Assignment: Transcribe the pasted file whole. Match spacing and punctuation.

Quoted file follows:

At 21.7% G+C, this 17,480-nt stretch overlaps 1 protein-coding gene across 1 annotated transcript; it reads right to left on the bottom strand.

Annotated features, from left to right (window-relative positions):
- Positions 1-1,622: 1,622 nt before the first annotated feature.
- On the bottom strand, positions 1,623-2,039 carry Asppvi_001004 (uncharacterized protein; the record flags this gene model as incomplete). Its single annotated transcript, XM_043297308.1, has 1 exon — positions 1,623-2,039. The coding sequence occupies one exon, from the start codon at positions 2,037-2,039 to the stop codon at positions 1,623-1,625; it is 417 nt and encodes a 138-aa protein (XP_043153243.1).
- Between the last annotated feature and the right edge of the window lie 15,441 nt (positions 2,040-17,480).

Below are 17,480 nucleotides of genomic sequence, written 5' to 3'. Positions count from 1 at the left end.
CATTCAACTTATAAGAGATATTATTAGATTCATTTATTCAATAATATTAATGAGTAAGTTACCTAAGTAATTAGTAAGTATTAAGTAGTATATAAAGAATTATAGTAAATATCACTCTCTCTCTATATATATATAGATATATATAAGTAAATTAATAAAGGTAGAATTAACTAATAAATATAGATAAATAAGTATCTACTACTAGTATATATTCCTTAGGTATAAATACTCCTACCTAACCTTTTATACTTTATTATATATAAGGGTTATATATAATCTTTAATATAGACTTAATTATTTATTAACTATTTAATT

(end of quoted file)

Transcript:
At 21.7% G+C, this 17,480-nt stretch overlaps 1 protein-coding gene across 1 annotated transcript; it reads right to left on the bottom strand.

Annotated features, from left to right (window-relative positions):
- Positions 1-1,622: 1,622 nt before the first annotated feature.
- On the bottom strand, positions 1,623-2,039 carry Asppvi_001004 (uncharacterized protein; the record flags this gene model as incomplete). Its single annotated transcript, XM_043297308.1, has 1 exon — positions 1,623-2,039. The coding sequence occupies one exon, from the start codon at positions 2,037-2,039 to the stop codon at positions 1,623-1,625; it is 417 nt and encodes a 138-aa protein (XP_043153243.1).
- Between the last annotated feature and the right edge of the window lie 15,441 nt (positions 2,040-17,480).

Below are 17,480 nucleotides of genomic sequence, written 5' to 3'. Positions count from 1 at the left end.
CATTCAACTTATAAGAGATATTATTAGATTCATTTATTCAATAATATTAATGAGTAAGTTACCTAAGTAATTAGTAAGTATTAAGTAGTATATAAAGAATTATAGTAAATATCACTCTCTCTCTATATATATATAGATATATATAAGTAAATTAATAAAGGTAGAATTAACTAATAAATATAGATAAATAAGTATCTACTACTAGTATATATTCCTTAGGTATAAATACTCCTACCTAACCTTTTATACTTTATTATATATAAGGGTTATATATAATCTTTAATATAGACTTAATTATTTATTAACTATTTAATT